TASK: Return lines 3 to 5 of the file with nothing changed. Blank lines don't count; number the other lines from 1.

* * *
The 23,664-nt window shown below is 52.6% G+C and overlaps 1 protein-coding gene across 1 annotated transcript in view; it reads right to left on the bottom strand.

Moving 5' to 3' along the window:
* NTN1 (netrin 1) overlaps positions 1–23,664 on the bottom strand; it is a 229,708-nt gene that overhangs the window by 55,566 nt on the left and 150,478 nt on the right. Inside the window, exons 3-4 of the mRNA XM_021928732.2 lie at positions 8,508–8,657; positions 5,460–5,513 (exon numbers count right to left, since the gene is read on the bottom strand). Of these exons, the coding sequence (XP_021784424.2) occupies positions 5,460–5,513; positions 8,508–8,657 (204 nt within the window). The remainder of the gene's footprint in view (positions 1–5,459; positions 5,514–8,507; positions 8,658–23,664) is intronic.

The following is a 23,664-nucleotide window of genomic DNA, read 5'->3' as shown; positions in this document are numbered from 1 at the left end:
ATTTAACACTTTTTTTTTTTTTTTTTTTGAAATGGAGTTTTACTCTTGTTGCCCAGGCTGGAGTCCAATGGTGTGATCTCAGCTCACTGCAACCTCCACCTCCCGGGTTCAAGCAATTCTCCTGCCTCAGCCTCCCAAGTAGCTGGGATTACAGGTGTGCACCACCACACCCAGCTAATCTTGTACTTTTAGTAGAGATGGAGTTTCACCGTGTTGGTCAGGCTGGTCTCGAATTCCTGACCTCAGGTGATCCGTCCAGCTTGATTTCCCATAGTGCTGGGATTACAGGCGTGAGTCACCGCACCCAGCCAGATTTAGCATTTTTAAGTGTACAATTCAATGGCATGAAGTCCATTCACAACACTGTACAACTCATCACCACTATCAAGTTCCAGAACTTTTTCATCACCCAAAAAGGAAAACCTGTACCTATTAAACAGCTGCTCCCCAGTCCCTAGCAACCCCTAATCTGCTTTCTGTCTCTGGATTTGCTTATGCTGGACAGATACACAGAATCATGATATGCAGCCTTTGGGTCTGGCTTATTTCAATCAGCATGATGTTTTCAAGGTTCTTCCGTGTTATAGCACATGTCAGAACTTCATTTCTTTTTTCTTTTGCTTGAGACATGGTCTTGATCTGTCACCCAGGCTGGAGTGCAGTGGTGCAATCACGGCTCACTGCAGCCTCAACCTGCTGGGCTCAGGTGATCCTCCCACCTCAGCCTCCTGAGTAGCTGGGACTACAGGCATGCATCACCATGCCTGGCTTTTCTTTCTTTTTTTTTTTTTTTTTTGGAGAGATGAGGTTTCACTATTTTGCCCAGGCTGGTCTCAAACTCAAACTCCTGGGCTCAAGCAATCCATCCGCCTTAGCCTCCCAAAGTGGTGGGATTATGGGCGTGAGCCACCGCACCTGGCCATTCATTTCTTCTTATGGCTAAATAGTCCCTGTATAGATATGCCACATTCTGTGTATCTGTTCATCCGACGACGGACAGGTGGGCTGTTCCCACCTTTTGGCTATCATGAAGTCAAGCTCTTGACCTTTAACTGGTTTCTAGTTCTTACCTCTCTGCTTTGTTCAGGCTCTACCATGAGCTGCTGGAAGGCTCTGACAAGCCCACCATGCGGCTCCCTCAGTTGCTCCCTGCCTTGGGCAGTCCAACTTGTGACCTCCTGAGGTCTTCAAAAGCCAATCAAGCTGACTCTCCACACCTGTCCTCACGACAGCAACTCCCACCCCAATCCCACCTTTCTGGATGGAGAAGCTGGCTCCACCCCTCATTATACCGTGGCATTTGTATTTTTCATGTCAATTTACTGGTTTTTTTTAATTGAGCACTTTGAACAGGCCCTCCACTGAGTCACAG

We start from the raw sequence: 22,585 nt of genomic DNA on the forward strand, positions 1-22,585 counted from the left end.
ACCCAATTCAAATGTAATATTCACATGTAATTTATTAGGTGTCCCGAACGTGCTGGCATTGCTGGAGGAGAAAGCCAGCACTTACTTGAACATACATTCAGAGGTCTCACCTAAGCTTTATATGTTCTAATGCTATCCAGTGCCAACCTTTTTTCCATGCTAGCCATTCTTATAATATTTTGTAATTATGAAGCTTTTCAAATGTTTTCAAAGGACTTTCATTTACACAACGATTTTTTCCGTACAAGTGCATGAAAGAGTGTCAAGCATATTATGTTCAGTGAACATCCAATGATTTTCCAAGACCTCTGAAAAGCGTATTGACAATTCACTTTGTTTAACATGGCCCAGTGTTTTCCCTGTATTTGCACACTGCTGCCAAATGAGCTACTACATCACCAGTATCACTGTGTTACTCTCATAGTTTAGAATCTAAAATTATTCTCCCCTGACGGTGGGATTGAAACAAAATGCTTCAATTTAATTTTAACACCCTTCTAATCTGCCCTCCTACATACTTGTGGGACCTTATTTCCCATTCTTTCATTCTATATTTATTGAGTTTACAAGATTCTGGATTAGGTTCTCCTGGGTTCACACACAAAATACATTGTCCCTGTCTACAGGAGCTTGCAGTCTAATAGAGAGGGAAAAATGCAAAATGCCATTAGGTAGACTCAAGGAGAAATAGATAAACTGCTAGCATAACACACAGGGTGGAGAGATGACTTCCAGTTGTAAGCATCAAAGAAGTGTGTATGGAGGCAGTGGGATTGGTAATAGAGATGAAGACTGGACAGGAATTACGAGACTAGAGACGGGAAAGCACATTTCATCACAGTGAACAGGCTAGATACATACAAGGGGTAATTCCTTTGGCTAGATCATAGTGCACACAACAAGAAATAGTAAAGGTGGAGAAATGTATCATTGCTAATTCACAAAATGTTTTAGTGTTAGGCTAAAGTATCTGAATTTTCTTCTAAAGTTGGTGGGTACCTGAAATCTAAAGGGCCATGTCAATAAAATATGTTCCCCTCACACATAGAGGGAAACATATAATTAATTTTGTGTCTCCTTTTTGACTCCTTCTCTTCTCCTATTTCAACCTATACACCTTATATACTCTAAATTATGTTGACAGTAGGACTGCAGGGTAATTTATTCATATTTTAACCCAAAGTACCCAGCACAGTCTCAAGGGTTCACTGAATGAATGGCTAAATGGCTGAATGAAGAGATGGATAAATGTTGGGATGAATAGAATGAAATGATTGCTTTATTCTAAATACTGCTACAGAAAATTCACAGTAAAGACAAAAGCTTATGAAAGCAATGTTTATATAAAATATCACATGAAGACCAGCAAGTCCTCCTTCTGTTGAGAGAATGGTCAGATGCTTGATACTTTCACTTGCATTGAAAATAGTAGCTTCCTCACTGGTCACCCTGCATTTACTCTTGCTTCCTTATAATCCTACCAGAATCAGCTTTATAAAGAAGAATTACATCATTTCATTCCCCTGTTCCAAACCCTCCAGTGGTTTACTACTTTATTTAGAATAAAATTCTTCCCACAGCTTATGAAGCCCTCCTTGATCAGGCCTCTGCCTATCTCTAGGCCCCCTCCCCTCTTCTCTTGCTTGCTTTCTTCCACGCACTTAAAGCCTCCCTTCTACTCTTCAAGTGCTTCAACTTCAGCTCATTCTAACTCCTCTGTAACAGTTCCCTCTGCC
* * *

* NTN1 (netrin 1) overlaps positions 1–23,664 on the bottom strand; it is a 229,708-nt gene that overhangs the window by 55,566 nt on the left and 150,478 nt on the right. Inside the window, exons 3-4 of the mRNA XM_021928732.2 lie at positions 8,508–8,657; positions 5,460–5,513 (exon numbers count right to left, since the gene is read on the bottom strand). Of these exons, the coding sequence (XP_021784424.2) occupies positions 5,460–5,513; positions 8,508–8,657 (204 nt within the window). The remainder of the gene's footprint in view (positions 1–5,459; positions 5,514–8,507; positions 8,658–23,664) is intronic.

The following is a 23,664-nucleotide window of genomic DNA, read 5'->3' as shown; positions in this document are numbered from 1 at the left end:
ATTTAACACTTTTTTTTTTTTTTTTTTTGAAATGGAGTTTTACTCTTGTTGCCCAGGCTGGAGTCCAATGGTGTGATCTCAGCTCACTGCAACCTCCACCTCCCGGGTTCAAGCAATTCTCCTGCCTCAGCCTCCCAAGTAGCTGGGATTACAGGTGTGCACCACCACACCCAGCTAATCTTGTACTTTTAGTAGAGATGGAGTTTCACCGTGTTGGTCAGGCTGGTCTCGAATTCCTGACCTCAGGTGATCCGTCCAGCTTGATTTCCCATAGTGCTGGGATTACAGGCGTGAGTCACCGCACCCAGCCAGATTTAGCATTTTTAAGTGTACAATTCAATGGCATGAAGTCCATTCACAACACTGTACAACTCATCACCACTATCAAGTTCCAGAACTTTTTCATCACCCAAAAAGGAAAACCTGTACCTATTAAACAGCTGCTCCCCAGTCCCTAGCAACCCCTAATCTGCTTTCTGTCTCTGGATTTGCTTATGCTGGACAGATACACAGAATCATGATATGCAGCCTTTGGGTCTGGCTTATTTCAATCAGCATGATGTTTTCAAGGTTCTTCCGTGTTATAGCACATGTCAGAACTTCATTTCTTTTTTCTTTTGCTTGAGACATGGTCTTGATCTGTCACCCAGGCTGGAGTGCAGTGGTGCAATCACGGCTCACTGCAGCCTCAACCTGCTGGGCTCAGGTGATCCTCCCACCTCAGCCTCCTGAGTAGCTGGGACTACAGGCATGCATCACCATGCCTGGCTTTTCTTTCTTTTTTTTTTTTTTTTTTGGAGAGATGAGGTTTCACTATTTTGCCCAGGCTGGTCTCAAACTCAAACTCCTGGGCTCAAGCAATCCATCCGCCTTAGCCTCCCAAAGTGGTGGGATTATGGGCGTGAGCCACCGCACCTGGCCATTCATTTCTTCTTATGGCTAAATAGTCCCTGTATAGATATGCCACATTCTGTGTATCTGTTCATCCGACGACGGACAGGTGGGCTGTTCCCACCTTTTGGCTATCATGAAGTCAAGCTCTTGACCTTTAACTGGTTTCTAGTTCTTACCTCTCTGCTTTGTTCAGGCTCTACCATGAGCTGCTGGAAGGCTCTGACAAGCCCACCATGCGGCTCCCTCAGTTGCTCCCTGCCTTGGGCAGTCCAACTTGTGACCTCCTGAGGTCTTCAAAAGCCAATCAAGCTGACTCTCCACACCTGTCCTCACGACAGCAACTCCCACCCCAATCCCACCTTTCTGGATGGAGAAGCTGGCTCCACCCCTCATTATACCGTGGCATTTGTATTTTTCATGTCAATTTACTGGTTTTTTTTAATTGAGCACTTTGAACAGGCCCTCCACTGAGTCACAG